Officials with the Lower Colorado River Authority said they are closely monitoring water levels at Lake Travis as we prepare for more rain in the forecast. They said it's possible they will have to open the floodgates at the Mansfield Dam, something that hasn't happened for years.
June of 2007 was the last time the floodgates were opened at the dam and many came out to see the rare sight. "Wow I’ve never seen it, he said lets come down here I’ve never seen it before it's amazing, amazing, a lot of water,” said one passerby.
That sight may be something we see again this year. “We can have these types of events at any month, now statistically we'll more likely have them in the next 3 months, this is traditionally our more rainy part of the year,” said John Hofmann, Executive Vice-President of the LCRA.
With Lake Travis 100% full, and more rain in the forecast, it has LCRA officials on high alert. “Every time we have one of these waves of thunderstorms, our guys are in preparedness mode getting ready for potential flood release,” Hofmann said.
In 2007, many homes in low lying areas near Lake Travis were flooded. Hofmann said they don't anticipate anything like that, but with an El Nino year, it could be something we see in the near future. “We are going to do everything we can to try to minimize that to a certain extent, but that is a part of the flood storage for our region,” he said.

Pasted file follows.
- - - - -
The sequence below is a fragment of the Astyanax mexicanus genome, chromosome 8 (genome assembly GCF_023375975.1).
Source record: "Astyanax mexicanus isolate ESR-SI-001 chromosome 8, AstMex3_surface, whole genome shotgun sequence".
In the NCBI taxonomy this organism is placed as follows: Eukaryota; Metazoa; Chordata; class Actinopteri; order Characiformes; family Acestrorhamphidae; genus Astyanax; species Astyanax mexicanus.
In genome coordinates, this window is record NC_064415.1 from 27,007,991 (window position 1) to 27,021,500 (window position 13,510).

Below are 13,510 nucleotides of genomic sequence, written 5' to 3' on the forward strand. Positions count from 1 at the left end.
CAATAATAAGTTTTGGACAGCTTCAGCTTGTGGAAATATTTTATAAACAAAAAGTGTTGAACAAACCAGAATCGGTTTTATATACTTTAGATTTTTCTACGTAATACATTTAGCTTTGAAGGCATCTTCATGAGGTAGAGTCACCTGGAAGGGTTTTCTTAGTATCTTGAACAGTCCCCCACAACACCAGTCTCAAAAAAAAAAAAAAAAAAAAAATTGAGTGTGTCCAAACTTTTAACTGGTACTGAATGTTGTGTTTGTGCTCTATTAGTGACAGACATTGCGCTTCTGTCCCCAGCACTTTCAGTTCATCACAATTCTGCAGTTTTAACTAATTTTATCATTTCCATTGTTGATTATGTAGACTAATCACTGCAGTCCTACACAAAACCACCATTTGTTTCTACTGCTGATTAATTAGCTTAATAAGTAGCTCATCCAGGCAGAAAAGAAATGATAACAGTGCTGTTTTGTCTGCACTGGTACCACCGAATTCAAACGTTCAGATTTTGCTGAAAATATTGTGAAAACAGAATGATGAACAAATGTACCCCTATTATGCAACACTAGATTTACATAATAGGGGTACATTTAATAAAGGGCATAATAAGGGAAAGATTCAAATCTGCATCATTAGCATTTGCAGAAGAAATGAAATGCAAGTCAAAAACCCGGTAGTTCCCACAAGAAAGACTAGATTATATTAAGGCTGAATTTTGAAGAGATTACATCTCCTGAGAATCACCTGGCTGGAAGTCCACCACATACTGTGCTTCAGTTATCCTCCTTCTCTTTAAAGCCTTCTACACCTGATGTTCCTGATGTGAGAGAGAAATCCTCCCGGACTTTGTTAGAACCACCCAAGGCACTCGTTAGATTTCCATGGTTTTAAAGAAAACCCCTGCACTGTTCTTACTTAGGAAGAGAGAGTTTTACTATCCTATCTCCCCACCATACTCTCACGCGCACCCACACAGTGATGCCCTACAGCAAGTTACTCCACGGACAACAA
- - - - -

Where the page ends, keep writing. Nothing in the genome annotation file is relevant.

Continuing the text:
LCRA officials took aerial footage of Lake Travis and Lake Buchanan in March of last year showing the effects of the drought in Central Texas. Combined storages of the lakes were just 39% capacity at the time.
Fast forward one year, aerials were taken in March showing a drastic difference with the lakes at a combined storage of 95% capacity.
Hofmann said so many new people have moved to Central Texas since the last time Lake Travis was full, many may not be experienced in Hill Country weather, and so resident’s old and new need to start preparing. “There's a reason why the Hill Country is called flash flood alley. It's because the type of rainfall events and how they end up resulting in floods.”
Hoffman suggests for those living around the lakes they need to prepare their boat docks. If they have equipment or property in areas that are flood prone, they need to move them, and have an emergency plan if homes get flooded.
For those new to the area, Hoffman said they need to become familiar where their property is relative to historic flooding events. He said they can talk to their local flood plain officials, or even just talk with neighbors to find out how high water got the last time.